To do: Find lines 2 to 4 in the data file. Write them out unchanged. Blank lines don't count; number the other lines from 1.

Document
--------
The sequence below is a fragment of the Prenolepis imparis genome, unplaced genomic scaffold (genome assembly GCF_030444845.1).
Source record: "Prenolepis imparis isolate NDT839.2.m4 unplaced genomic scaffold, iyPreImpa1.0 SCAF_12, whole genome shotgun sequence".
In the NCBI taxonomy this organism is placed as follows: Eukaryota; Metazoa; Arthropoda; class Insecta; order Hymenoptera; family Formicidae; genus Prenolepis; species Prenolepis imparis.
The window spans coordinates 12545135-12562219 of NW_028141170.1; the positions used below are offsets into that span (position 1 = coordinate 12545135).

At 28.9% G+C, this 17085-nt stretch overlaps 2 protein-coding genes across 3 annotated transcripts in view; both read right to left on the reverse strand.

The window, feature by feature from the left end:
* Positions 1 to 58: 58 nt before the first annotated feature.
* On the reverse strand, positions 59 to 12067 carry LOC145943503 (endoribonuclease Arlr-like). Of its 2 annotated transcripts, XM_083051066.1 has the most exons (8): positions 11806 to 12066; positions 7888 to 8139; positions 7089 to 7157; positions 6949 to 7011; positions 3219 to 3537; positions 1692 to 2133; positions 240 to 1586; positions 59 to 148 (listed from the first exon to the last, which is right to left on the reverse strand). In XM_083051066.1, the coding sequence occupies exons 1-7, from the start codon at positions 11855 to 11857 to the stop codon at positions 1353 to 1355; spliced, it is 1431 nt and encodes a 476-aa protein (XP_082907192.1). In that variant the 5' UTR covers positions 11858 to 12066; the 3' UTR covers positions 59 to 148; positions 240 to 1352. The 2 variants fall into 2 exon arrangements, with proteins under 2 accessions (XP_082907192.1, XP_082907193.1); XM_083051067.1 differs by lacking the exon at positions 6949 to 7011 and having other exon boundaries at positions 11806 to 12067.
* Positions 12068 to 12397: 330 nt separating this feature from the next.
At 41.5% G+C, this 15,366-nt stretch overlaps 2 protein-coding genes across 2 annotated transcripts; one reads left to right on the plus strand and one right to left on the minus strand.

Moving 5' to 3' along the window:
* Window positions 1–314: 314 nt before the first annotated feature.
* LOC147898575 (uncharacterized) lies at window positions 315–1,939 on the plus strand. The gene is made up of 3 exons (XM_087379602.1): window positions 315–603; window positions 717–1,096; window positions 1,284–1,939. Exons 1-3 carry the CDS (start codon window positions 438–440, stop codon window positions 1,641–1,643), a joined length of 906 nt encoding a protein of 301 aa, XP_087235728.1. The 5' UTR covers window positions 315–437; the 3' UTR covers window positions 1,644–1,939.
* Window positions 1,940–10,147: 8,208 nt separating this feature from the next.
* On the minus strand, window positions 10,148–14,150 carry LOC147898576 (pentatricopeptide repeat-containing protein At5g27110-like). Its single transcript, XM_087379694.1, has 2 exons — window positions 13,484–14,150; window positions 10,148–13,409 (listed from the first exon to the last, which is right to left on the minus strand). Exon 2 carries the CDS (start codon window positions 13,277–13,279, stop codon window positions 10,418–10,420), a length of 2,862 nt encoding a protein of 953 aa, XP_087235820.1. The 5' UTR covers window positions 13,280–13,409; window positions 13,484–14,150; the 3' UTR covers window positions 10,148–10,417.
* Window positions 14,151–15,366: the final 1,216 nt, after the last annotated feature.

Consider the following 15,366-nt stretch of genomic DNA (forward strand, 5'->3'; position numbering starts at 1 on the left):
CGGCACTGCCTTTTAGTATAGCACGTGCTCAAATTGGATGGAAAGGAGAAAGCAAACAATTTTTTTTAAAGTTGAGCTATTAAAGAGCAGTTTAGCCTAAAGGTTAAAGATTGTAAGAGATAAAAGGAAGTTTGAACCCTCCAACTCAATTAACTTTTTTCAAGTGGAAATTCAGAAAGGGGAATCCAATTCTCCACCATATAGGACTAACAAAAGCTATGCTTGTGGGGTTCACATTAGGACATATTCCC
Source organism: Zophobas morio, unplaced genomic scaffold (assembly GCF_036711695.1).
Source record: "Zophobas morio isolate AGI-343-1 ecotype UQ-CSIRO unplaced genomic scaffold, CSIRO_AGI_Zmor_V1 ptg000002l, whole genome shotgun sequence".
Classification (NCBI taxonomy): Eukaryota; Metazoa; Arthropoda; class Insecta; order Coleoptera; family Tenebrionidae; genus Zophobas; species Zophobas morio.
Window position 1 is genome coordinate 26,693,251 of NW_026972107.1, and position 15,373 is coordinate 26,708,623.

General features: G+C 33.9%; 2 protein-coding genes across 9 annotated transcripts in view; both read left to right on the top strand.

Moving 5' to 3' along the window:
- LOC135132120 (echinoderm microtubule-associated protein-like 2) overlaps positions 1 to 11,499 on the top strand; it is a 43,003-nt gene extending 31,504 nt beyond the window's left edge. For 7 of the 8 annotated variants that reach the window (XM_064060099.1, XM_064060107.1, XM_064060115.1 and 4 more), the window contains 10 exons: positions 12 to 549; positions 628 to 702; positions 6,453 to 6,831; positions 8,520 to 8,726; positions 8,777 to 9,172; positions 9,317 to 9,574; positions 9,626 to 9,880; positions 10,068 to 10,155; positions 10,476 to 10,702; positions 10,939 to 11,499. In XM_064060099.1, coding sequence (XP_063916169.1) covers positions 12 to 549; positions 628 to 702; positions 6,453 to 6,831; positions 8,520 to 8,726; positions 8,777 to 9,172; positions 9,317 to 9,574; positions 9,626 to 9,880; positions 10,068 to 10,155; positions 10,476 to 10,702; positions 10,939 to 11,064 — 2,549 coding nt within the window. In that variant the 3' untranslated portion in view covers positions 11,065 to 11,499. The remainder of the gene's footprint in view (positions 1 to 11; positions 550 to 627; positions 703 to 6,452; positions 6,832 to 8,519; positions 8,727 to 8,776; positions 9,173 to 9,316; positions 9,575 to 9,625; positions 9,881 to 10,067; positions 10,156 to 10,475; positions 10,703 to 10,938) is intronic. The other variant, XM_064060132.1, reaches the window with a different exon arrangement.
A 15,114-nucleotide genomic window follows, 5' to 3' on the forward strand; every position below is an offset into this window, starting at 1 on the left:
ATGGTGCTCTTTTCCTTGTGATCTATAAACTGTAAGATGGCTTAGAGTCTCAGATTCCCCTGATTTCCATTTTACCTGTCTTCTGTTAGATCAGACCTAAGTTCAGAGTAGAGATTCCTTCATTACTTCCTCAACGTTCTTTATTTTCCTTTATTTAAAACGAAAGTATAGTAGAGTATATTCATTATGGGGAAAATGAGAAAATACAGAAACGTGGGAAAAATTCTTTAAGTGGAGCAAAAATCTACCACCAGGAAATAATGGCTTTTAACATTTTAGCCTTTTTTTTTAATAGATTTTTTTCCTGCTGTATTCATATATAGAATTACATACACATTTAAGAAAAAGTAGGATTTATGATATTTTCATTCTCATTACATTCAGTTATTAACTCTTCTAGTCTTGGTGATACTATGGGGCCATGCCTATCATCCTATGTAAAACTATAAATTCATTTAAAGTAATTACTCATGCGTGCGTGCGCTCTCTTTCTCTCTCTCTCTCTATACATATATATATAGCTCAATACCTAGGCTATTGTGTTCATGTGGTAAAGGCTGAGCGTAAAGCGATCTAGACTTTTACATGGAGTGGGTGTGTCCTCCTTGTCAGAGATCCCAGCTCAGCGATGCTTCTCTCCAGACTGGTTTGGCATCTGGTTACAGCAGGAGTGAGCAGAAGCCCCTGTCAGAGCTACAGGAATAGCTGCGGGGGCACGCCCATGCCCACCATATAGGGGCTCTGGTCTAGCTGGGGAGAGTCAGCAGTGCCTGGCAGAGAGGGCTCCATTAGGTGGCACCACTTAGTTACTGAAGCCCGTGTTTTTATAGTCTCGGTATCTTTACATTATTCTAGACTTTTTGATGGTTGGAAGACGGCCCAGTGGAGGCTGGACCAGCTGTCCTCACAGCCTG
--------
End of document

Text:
Source record: "Prenolepis imparis isolate NDT839.2.m4 unplaced genomic scaffold, iyPreImpa1.0 SCAF_12, whole genome shotgun sequence".
In the NCBI taxonomy this organism is placed as follows: Eukaryota; Metazoa; Arthropoda; class Insecta; order Hymenoptera; family Formicidae; genus Prenolepis; species Prenolepis imparis.
The window spans coordinates 12545135-12562219 of NW_028141170.1; the positions used below are offsets into that span (position 1 = coordinate 12545135).